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The Germanic diphthongs in the Continental runic inscriptions.

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journal contribution
posted on 04.02.2015, 15:59 by Martin Findell
Runic inscriptions on the Continent, excluding Frisia, are commonly treated as representing the precursors of Old High German and Old Saxon, which are attested in manuscripts of the eighth‒eleventh centuries. If these literary languages are the result of regular sound change from a relatively homogeneous Northwest Germanic, then close study of the runic inscriptions might enable us to see some of those sound changes in progress. This paper examines the runic evidence for specific sound changes affecting the Germanic diphthongs */ai au eu/, and argues that the dialects of the inscriptions do not fit easily into a linear progression from Northwest Germanic to literary Old High German and Old Saxon.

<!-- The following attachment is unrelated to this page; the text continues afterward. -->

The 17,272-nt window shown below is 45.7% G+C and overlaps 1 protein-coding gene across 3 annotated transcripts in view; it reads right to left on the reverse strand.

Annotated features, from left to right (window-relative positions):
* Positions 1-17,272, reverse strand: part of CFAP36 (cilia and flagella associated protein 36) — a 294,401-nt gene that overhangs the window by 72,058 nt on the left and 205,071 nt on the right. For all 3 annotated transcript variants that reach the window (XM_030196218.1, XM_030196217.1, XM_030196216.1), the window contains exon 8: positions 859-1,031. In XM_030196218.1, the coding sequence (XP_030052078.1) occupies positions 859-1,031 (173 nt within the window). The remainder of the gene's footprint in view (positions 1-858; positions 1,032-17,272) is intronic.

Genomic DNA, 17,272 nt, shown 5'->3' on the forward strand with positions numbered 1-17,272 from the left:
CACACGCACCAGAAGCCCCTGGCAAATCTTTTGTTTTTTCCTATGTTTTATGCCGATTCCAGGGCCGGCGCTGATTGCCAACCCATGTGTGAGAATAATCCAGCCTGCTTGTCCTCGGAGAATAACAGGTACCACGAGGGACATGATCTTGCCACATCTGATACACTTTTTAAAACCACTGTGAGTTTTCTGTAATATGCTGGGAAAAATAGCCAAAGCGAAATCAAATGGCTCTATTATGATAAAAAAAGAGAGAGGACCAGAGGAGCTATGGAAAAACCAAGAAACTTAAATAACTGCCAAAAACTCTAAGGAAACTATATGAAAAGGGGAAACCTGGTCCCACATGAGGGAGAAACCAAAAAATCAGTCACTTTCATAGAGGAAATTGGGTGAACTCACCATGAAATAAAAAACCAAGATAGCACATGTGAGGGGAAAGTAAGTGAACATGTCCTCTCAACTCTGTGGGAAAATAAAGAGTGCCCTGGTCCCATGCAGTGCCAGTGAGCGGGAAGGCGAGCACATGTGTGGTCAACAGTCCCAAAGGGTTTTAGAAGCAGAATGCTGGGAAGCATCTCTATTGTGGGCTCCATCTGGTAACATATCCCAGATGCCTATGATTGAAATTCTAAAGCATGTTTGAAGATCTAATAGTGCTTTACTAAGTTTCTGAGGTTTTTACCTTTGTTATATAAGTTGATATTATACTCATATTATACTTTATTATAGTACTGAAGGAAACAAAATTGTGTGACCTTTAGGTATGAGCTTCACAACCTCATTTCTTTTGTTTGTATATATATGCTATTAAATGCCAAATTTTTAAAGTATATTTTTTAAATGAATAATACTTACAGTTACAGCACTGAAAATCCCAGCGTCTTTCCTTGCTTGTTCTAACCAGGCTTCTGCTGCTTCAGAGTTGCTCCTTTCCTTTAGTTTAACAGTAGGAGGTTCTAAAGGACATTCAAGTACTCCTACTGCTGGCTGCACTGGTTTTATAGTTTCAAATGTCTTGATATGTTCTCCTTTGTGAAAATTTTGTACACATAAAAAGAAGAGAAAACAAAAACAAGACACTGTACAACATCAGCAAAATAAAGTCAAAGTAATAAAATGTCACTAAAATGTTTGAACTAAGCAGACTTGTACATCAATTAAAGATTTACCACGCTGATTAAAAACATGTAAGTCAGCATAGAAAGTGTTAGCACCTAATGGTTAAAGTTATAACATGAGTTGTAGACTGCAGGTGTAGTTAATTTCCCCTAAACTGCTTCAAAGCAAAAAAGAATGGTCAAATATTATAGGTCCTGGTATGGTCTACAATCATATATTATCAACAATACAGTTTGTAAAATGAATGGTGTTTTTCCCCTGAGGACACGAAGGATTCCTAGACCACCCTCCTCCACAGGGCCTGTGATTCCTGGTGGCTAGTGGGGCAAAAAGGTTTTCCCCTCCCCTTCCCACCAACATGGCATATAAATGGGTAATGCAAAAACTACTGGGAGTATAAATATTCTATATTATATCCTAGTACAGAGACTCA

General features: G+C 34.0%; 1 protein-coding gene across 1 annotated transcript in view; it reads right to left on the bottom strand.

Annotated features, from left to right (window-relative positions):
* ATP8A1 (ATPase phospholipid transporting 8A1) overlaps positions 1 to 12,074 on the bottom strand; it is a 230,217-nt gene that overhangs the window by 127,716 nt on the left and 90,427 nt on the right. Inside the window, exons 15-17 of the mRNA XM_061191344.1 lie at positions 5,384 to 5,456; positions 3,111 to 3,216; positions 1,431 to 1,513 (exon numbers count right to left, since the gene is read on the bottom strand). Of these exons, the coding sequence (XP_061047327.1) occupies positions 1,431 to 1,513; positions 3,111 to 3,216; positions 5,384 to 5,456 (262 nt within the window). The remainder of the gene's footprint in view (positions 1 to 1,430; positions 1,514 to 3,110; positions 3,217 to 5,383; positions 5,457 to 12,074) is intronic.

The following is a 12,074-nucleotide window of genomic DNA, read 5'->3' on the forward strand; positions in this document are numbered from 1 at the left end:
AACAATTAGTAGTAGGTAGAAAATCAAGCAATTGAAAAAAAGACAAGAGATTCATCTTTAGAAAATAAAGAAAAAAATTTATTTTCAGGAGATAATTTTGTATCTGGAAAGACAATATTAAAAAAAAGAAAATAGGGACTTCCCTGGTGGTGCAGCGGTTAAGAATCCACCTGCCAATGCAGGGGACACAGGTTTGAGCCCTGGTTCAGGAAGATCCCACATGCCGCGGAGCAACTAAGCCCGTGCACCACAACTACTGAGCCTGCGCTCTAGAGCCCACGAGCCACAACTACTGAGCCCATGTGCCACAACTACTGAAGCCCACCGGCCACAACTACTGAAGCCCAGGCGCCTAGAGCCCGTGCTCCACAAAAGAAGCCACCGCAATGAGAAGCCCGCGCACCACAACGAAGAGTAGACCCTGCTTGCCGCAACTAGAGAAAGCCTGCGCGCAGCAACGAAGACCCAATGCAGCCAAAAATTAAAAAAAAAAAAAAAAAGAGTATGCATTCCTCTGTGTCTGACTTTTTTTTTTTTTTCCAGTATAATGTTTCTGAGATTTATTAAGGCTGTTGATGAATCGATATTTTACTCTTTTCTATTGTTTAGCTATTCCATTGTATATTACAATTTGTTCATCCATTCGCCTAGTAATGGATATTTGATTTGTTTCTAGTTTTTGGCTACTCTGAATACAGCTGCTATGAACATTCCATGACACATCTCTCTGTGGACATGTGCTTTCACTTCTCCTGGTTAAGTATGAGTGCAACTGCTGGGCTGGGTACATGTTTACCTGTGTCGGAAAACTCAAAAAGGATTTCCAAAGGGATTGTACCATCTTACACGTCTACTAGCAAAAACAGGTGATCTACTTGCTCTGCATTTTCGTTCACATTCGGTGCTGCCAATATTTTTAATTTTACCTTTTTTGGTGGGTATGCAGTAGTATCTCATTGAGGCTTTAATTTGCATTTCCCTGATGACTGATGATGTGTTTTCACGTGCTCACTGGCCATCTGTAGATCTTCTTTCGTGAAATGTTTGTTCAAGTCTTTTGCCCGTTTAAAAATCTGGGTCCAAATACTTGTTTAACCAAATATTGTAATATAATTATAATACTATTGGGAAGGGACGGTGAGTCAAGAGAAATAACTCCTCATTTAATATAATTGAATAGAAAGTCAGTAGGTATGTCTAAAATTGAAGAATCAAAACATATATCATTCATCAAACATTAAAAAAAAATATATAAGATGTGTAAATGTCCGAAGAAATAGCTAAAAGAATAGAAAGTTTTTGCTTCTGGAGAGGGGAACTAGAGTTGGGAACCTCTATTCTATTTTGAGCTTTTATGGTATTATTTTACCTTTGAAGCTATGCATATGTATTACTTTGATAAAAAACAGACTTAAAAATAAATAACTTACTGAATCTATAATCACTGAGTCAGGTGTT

History

Citation

Futhark, 2013, 3, pp. 47-58

Author affiliation

/Organisation/COLLEGE OF ARTS, HUMANITIES AND LAW/School of History

Version

AM (Accepted Manuscript)

Published in

Futhark

Publisher

University of Oslo & Uppsala University

issn

1892-0950

Copyright date

2013

Available date

04/02/2015

Publisher version

http://urn.kb.se/resolve?urn=urn:nbn:se:uu:diva-198544

Language

en